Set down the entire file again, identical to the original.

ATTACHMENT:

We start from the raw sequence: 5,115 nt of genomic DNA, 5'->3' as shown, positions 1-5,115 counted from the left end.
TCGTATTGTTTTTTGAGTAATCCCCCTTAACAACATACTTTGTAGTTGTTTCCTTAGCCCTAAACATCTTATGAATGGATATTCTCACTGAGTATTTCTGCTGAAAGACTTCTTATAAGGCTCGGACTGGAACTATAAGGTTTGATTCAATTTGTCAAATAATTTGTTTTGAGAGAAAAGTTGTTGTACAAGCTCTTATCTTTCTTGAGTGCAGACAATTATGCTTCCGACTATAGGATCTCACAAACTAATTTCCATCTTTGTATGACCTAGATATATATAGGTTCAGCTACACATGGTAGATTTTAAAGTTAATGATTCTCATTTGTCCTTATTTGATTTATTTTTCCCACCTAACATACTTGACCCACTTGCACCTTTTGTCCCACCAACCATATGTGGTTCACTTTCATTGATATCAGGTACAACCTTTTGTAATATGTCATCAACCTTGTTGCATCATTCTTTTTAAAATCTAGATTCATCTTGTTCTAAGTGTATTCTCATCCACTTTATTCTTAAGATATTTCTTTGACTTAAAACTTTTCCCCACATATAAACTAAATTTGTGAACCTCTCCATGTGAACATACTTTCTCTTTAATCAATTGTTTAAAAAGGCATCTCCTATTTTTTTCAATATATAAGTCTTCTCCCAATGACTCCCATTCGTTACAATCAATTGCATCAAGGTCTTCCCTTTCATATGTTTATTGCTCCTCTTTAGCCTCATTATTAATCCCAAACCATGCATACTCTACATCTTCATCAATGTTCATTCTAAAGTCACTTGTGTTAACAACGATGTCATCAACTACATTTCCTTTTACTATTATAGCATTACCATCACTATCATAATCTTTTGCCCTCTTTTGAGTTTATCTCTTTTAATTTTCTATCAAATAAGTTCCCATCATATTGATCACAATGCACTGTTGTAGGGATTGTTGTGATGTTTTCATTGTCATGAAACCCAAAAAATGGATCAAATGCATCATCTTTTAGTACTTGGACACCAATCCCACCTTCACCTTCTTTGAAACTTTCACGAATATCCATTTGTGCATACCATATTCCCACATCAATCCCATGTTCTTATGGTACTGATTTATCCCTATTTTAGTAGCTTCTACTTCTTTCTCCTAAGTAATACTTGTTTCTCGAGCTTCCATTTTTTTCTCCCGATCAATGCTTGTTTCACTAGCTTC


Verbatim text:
We start from the raw sequence: 5,115 nt of genomic DNA, 5'->3' as shown, positions 1-5,115 counted from the left end.
TCGTATTGTTTTTTGAGTAATCCCCCTTAACAACATACTTTGTAGTTGTTTCCTTAGCCCTAAACATCTTATGAATGGATATTCTCACTGAGTATTTCTGCTGAAAGACTTCTTATAAGGCTCGGACTGGAACTATAAGGTTTGATTCAATTTGTCAAATAATTTGTTTTGAGAGAAAAGTTGTTGTACAAGCTCTTATCTTTCTTGAGTGCAGACAATTATGCTTCCGACTATAGGATCTCACAAACTAATTTCCATCTTTGTATGACCTAGATATATATAGGTTCAGCTACACATGGTAGATTTTAAAGTTAATGATTCTCATTTGTCCTTATTTGATTTATTTTTCCCACCTAACATACTTGACCCACTTGCACCTTTTGTCCCACCAACCATATGTGGTTCACTTTCATTGATATCAGGTACAACCTTTTGTAATATGTCATCAACCTTGTTGCATCATTCTTTTTAAAATCTAGATTCATCTTGTTCTAAGTGTATTCTCATCCACTTTATTCTTAAGATATTTCTTTGACTTAAAACTTTTCCCCACATATAAACTAAATTTGTGAACCTCTCCATGTGAACATACTTTCTCTTTAATCAATTGTTTAAAAAGGCATCTCCTATTTTTTTCAATATATAAGTCTTCTCCCAATGACTCCCATTCGTTACAATCAATTGCATCAAGGTCTTCCCTTTCATATGTTTATTGCTCCTCTTTAGCCTCATTATTAATCCCAAACCATGCATACTCTACATCTTCATCAATGTTCATTCTAAAGTCACTTGTGTTAACAACGATGTCATCAACTACATTTCCTTTTACTATTATAGCATTACCATCACTATCATAATCTTTTGCCCTCTTTTGAGTTTATCTCTTTTAATTTTCTATCAAATAAGTTCCCATCATATTGATCACAATGCACTGTTGTAGGGATTGTTGTGATGTTTTCATTGTCATGAAACCCAAAAAATGGATCAAATGCATCATCTTTTAGTACTTGGACACCAATCCCACCTTCACCTTCTTTGAAACTTTCACGAATATCCATTTGTGCATACCATATTCCCACATCAATCCCATGTTCTTATGGTACTGATTTATCCCTATTTTAGTAGCTTCTACTTCTTTCTCCTAAGTAATACTTGTTTCTCGAGCTTCCATTTTTTTCTCCCGATCAATGCTTGTTTCACTAGCTTC